The idea of restoring New Testament Christianity is “that God set forth His standard of acceptance in salvation, worship, church organization and daily living” and “to follow the teachings of God, revealed in the New Testament, to direct our lives in the same way as He did first century Christians”
(therestorationmovement.com/about.htm). We can open our Bibles and find a pattern for what the New
Testament church is to look like, not in customs and culture, but in commands and cause. Yet, a tendency we must guard against is a haughty spirit that portrays the idea that we have already arrived. Consider four areas where we need to keep at the restoration plea and overcome neglect.
CHURCH DISCIPLINE. For years, I have seen this referred to as “the forgotten
commandment.” At times, people will say of it things like “it doesn’t work,” “it’s harmful,” “it runs
people away,” etc. Were we to substitute that argumentation for subjects like women’s role,
worship, or baptism, wouldn’t we cry heresy or apostasy? However, in far too many instances, we
have simply ignored and failed to practice this plain, New Testament teaching (Mat. 18:15-17;
Rom. 16:17; 1 Cor. 5; 2 Thess. 3; Titus. 3:10-11).
EVANGELISM. It is so much easier to focus upon ourselves, to devote all our resources to
internal issues. Is there a spirit of evangelistic zeal running rampant among us? Is this an area to
restore, to be like the early church? Perhaps we may be intimidated by the culture of political
correctness. It could be the risk of ruining relationships or even rejection that causes us to avoid
efforts at soul-winning. It could even be that we need to build our conviction for or commitment to
this imperative given by the resurrected Savior Himself (Mat. 28:18-20; Mark 16:15-16; Luke
CHURCH ORGANIZATION. It is very likely that the number of churches of Christ which have
elders are in the minority. At times, the reality of a shortage of qualified men is to blame. At other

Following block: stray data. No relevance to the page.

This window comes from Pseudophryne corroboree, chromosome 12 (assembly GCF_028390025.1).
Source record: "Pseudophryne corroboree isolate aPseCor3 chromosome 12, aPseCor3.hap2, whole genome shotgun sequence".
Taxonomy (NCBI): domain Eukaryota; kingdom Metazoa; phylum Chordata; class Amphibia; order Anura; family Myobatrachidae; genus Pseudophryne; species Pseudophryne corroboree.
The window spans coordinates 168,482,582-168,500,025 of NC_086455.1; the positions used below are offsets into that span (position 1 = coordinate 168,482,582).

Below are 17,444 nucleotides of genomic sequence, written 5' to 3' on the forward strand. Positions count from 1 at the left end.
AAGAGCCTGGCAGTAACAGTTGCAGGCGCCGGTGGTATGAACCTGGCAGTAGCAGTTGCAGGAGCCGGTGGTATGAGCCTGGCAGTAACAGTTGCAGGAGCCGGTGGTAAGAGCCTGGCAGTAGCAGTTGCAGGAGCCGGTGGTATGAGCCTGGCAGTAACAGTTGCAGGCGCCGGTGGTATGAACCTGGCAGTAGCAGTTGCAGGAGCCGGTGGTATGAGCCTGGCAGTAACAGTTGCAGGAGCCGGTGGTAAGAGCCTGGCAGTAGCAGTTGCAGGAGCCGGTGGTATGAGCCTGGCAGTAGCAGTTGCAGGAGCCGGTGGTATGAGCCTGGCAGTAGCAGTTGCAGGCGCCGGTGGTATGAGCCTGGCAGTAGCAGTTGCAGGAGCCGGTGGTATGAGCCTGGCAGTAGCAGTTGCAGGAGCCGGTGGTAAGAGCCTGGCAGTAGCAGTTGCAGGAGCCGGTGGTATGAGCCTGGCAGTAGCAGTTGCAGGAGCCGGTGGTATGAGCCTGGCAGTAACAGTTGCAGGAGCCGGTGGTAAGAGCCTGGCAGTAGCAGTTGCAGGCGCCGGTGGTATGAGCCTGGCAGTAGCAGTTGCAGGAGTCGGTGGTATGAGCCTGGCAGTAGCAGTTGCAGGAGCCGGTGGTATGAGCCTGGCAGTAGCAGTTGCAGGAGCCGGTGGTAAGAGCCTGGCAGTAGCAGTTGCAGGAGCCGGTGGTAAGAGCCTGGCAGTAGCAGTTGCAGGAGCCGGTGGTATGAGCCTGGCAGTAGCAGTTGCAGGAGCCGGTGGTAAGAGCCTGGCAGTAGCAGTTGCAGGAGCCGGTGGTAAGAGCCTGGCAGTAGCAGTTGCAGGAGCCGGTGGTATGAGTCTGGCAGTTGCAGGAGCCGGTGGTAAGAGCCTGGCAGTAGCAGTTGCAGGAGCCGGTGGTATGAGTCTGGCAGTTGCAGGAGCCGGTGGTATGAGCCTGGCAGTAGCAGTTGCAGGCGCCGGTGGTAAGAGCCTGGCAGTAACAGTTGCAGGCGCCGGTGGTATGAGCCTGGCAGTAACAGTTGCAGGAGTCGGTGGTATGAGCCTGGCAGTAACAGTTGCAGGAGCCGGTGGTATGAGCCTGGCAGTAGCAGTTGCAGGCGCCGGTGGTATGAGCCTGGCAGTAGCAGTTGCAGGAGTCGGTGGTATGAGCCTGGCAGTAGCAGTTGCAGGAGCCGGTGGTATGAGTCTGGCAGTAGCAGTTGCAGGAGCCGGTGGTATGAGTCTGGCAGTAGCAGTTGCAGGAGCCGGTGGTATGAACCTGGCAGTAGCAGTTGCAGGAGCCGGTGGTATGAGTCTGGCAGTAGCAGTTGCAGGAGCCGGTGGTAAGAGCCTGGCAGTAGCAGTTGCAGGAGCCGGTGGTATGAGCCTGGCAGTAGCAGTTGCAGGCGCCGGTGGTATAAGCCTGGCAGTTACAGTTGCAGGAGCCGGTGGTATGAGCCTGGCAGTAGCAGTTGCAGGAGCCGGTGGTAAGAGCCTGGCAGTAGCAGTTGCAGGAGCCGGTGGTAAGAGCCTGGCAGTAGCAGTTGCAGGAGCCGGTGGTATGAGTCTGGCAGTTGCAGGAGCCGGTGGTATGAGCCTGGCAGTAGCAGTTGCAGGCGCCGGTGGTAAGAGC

times, preachers or others prefer not to have elders. But, even where churches are “scripturally
organized” (i.e., having elders and deacons), there is room for restoration— Preachers preaching
and evangelizing, elders leading and shepherding (pastoring), and deacons actively carrying out
and administrating the ministries and works of the local church. At times, there is a need to
restore the roles of each of these works so that the proper, appointed men are doing the work
Scripture outlines for them.
BROTHERLY LOVE. This is difficult, in a world increasingly characterized by hate, discord, and
general worldliness. In our culture, where it’s easy to become disconnected with others—even our
Christian family—we must strive to restore the beacon and central identification mark Jesus urged
when He said, “ A new commandment I give to you, that you love one another, even as I have
loved you, that you also love one another. By this all men will know that you are My disciples, if
you have love for one another” (John 13:34-35). Isn’t there room for more concentration upon this
command, which will be reflected in how we treat each other locally and in the brotherhood as a
whole (1 Pet. 2:17)?
I love to spend as much time as possible talking about what the church is doing right. It is doing so much right. By following the New Testament pattern regarding salvation, worship, the church’s purpose, and the like, we stand out in a religious world that has lost its way. Meanwhile, however, let us stay at the business of restoring the church to the pattern revealed in Scripture, even in areas that are more difficult and demanding though just as necessary.